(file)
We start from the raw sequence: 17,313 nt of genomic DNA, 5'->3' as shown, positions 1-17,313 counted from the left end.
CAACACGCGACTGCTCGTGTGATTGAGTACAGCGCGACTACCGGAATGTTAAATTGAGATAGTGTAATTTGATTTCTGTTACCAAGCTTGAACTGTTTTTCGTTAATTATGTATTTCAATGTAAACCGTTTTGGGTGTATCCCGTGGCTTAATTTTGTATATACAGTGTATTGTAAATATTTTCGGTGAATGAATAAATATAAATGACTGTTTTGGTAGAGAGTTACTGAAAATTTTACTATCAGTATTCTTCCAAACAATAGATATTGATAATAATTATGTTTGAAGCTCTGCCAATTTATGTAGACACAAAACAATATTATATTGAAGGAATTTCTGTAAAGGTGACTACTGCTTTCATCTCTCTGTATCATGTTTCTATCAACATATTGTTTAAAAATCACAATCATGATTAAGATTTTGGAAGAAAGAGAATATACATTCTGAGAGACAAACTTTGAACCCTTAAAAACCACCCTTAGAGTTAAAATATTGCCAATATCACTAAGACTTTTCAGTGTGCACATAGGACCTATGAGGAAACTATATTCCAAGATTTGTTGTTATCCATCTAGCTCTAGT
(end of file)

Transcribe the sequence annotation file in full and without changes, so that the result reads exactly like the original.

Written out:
We start from the raw sequence: 17,313 nt of genomic DNA, 5'->3' as shown, positions 1-17,313 counted from the left end.
CAACACGCGACTGCTCGTGTGATTGAGTACAGCGCGACTACCGGAATGTTAAATTGAGATAGTGTAATTTGATTTCTGTTACCAAGCTTGAACTGTTTTTCGTTAATTATGTATTTCAATGTAAACCGTTTTGGGTGTATCCCGTGGCTTAATTTTGTATATACAGTGTATTGTAAATATTTTCGGTGAATGAATAAATATAAATGACTGTTTTGGTAGAGAGTTACTGAAAATTTTACTATCAGTATTCTTCCAAACAATAGATATTGATAATAATTATGTTTGAAGCTCTGCCAATTTATGTAGACACAAAACAATATTATATTGAAGGAATTTCTGTAAAGGTGACTACTGCTTTCATCTCTCTGTATCATGTTTCTATCAACATATTGTTTAAAAATCACAATCATGATTAAGATTTTGGAAGAAAGAGAATATACATTCTGAGAGACAAACTTTGAACCCTTAAAAACCACCCTTAGAGTTAAAATATTGCCAATATCACTAAGACTTTTCAGTGTGCACATAGGACCTATGAGGAAACTATATTCCAAGATTTGTTGTTATCCATCTAGCTCTAGT